Meningitis B in KFL&A: here’s what you need to know

Neisseria meningitidis bacteria occasionally invade the body and cause meningococcal infection, which is an acute severe bacterial infection. Image via European Centre for Disease Prevention and Control (ECDC).

An increase in patients seeking a vaccine for meningitis B has led to concerns in the community about the shot’s availability and cost. Reached for comment, Dr. Piotr Oglaza, Medical Officer of Health for Kingston, Frontenac, Lennox & Addington (KFL&A) Public Health gave assurance that there is no reason to panic.

According to a public health release, on Thursday, Feb. 29, 2024, Kingstonist reported three confirmed cases of invasive meningococcal disease (type B) in the KFL&A area. In that announcement, KFL&A Public Health explained that invasive meningococcal disease is a rare but potentially life-threatening bacterial infection, and all meningococcal infections are medical emergencies. 

Because meningococcal B is not included in routine vaccinations in Ontario, Public Health advised, “As we continue to work with partners to investigate, we encourage residents 25 years of age and under to ensure they are up-to-date with routine meningococcal vaccines. Individuals who do not meet the high-risk criteria for meningococcal B vaccine are encouraged to contact their health-care provider to consider privately purchased immunization against meningococcal B.”

In the wake of that announcement, Kingstonist received reports from people who found purchasing private immunizations cumbersome and expensive. In an interview on Friday, Mar. 8, 2024, Oglaza responded to these concerns.

He explained that historically, most cases of meningitis were caused by the Type C strain of the bacteria, which led to the meningococcal C vaccine being routinely given at one year of age and the meningococcal ACYW-135 vaccine being administered in Grade 7.

Because of the preventative vaccine, meningococcal A, C, Y, and W cases have become nearly non-existent in Ontario. Oglaza explained that since, historically, meningococcal C and the other types were far more likely to impact the population, vaccines for these types were included in publicly funded immunization programs.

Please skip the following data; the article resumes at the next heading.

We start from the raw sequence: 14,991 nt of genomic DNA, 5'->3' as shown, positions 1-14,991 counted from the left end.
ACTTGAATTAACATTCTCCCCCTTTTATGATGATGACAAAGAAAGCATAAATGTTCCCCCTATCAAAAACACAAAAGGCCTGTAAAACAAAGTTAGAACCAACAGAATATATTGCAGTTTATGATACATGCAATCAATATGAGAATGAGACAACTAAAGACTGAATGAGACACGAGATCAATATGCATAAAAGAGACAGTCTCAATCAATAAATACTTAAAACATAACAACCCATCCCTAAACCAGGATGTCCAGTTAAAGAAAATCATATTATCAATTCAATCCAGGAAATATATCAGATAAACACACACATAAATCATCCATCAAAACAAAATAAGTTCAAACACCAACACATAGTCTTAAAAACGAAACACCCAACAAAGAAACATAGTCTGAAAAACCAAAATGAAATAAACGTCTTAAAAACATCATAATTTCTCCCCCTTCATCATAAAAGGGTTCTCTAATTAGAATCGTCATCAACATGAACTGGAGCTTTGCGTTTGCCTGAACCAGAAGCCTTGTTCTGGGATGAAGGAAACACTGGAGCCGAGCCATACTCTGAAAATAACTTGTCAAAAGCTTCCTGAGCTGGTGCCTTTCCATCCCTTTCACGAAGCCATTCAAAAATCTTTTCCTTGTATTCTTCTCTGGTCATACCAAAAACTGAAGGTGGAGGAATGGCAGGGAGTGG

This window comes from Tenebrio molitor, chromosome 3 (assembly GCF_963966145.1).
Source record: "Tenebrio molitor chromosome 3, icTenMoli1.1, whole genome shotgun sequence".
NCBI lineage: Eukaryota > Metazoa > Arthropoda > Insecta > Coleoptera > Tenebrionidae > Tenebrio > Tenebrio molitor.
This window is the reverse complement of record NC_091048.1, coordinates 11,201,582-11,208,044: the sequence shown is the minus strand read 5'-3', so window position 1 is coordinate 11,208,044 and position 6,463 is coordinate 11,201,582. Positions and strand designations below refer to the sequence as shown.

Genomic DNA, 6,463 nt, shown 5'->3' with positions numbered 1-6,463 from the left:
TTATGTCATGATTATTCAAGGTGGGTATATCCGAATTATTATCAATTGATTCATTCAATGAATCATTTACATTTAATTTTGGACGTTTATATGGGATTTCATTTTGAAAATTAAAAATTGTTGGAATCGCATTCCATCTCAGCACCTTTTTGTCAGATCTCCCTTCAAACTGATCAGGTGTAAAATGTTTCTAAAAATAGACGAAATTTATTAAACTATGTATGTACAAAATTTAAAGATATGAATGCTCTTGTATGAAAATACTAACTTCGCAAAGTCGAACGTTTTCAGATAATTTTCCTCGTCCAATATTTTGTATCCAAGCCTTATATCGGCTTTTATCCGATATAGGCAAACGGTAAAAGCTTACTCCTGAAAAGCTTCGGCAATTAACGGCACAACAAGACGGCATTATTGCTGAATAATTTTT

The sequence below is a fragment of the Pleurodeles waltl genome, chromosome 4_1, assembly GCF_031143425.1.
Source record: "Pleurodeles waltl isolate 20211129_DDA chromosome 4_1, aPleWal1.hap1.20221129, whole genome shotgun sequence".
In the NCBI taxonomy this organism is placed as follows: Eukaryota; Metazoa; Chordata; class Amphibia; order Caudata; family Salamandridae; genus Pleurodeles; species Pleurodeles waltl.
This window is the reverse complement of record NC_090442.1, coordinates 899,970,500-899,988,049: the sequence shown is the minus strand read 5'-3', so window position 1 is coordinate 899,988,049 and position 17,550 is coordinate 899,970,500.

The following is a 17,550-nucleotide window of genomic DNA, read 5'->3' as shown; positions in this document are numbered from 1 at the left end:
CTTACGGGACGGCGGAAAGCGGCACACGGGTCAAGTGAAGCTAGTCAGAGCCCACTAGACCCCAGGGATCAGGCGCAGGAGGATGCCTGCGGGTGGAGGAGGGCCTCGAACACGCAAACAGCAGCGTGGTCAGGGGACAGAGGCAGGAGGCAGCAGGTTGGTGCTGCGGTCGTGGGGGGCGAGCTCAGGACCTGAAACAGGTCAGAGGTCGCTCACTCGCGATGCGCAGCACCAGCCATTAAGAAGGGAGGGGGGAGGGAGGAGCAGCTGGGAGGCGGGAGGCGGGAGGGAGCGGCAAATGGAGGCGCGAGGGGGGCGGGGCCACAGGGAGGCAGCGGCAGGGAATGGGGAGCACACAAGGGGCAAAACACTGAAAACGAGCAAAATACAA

Meningitis B, on the other hand, “was relatively rare,” so it has never been included in publicly funded vaccination programs. But now, Oglaza explained, because the others have been all but eliminated by vaccines, meningitis B is the type that’s most often seen, though still exceedingly rare.

KFL&A Public Health investigates any cases of meningitis closely to see if they are related, Oglaza explained, confirming that all three of the infected individuals have since recovered and seem not to have any connection to one another. “But… it is still unusual to see this many cases in a situation where we haven’t had one since 2013.”

“Herein lies the problem,” he continued. “When we’re looking at rare events… it is always a question: is that a sign of something going on? Is there increased community activity?… Or is it just an unfortunate coincidence that these three cases showed up independently? That’s the part of the investigation and analysis that we have been doing with… the Ministry of Health and Health Ontario.”

Oglaza noted again that KFL&A Public Health and its provincial partners have not seen any evidence of a connection between the three cases. “While we are in that process of extended monitoring… I believe the community needs to know that we are looking at it, that we are exploring all possibilities, and that we are providing information on what people can do to protect themselves.”